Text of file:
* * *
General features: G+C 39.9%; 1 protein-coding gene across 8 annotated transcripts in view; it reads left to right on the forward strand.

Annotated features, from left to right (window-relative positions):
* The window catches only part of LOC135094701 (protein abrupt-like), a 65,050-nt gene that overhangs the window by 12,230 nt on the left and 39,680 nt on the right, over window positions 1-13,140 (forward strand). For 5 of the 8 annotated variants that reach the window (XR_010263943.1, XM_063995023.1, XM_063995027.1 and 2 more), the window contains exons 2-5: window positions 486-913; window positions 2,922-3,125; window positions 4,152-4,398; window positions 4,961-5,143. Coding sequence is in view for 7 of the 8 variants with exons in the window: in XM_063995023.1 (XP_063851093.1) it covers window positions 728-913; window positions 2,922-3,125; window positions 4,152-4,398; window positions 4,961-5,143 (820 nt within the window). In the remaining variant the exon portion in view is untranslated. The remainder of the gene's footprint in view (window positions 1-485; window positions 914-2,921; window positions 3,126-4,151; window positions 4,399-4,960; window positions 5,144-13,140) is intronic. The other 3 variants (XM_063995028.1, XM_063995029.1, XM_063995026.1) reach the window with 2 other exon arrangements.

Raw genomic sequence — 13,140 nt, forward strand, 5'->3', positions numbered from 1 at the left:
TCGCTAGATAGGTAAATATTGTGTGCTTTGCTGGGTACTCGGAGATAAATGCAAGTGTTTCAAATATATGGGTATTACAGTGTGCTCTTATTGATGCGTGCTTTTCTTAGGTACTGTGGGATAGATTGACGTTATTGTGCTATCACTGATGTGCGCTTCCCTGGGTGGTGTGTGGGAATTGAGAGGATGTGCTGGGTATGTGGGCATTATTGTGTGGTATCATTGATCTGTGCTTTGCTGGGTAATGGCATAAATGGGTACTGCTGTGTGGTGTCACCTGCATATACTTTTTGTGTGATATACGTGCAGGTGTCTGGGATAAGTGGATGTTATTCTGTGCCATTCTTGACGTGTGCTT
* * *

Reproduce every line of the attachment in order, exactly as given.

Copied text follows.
General features: G+C 39.9%; 1 protein-coding gene across 8 annotated transcripts in view; it reads left to right on the forward strand.

Annotated features, from left to right (window-relative positions):
* The window catches only part of LOC135094701 (protein abrupt-like), a 65,050-nt gene that overhangs the window by 12,230 nt on the left and 39,680 nt on the right, over window positions 1-13,140 (forward strand). For 5 of the 8 annotated variants that reach the window (XR_010263943.1, XM_063995023.1, XM_063995027.1 and 2 more), the window contains exons 2-5: window positions 486-913; window positions 2,922-3,125; window positions 4,152-4,398; window positions 4,961-5,143. Coding sequence is in view for 7 of the 8 variants with exons in the window: in XM_063995023.1 (XP_063851093.1) it covers window positions 728-913; window positions 2,922-3,125; window positions 4,152-4,398; window positions 4,961-5,143 (820 nt within the window). In the remaining variant the exon portion in view is untranslated. The remainder of the gene's footprint in view (window positions 1-485; window positions 914-2,921; window positions 3,126-4,151; window positions 4,399-4,960; window positions 5,144-13,140) is intronic. The other 3 variants (XM_063995028.1, XM_063995029.1, XM_063995026.1) reach the window with 2 other exon arrangements.

Raw genomic sequence — 13,140 nt, forward strand, 5'->3', positions numbered from 1 at the left:
TCGCTAGATAGGTAAATATTGTGTGCTTTGCTGGGTACTCGGAGATAAATGCAAGTGTTTCAAATATATGGGTATTACAGTGTGCTCTTATTGATGCGTGCTTTTCTTAGGTACTGTGGGATAGATTGACGTTATTGTGCTATCACTGATGTGCGCTTCCCTGGGTGGTGTGTGGGAATTGAGAGGATGTGCTGGGTATGTGGGCATTATTGTGTGGTATCATTGATCTGTGCTTTGCTGGGTAATGGCATAAATGGGTACTGCTGTGTGGTGTCACCTGCATATACTTTTTGTGTGATATACGTGCAGGTGTCTGGGATAAGTGGATGTTATTCTGTGCCATTCTTGACGTGTGCTT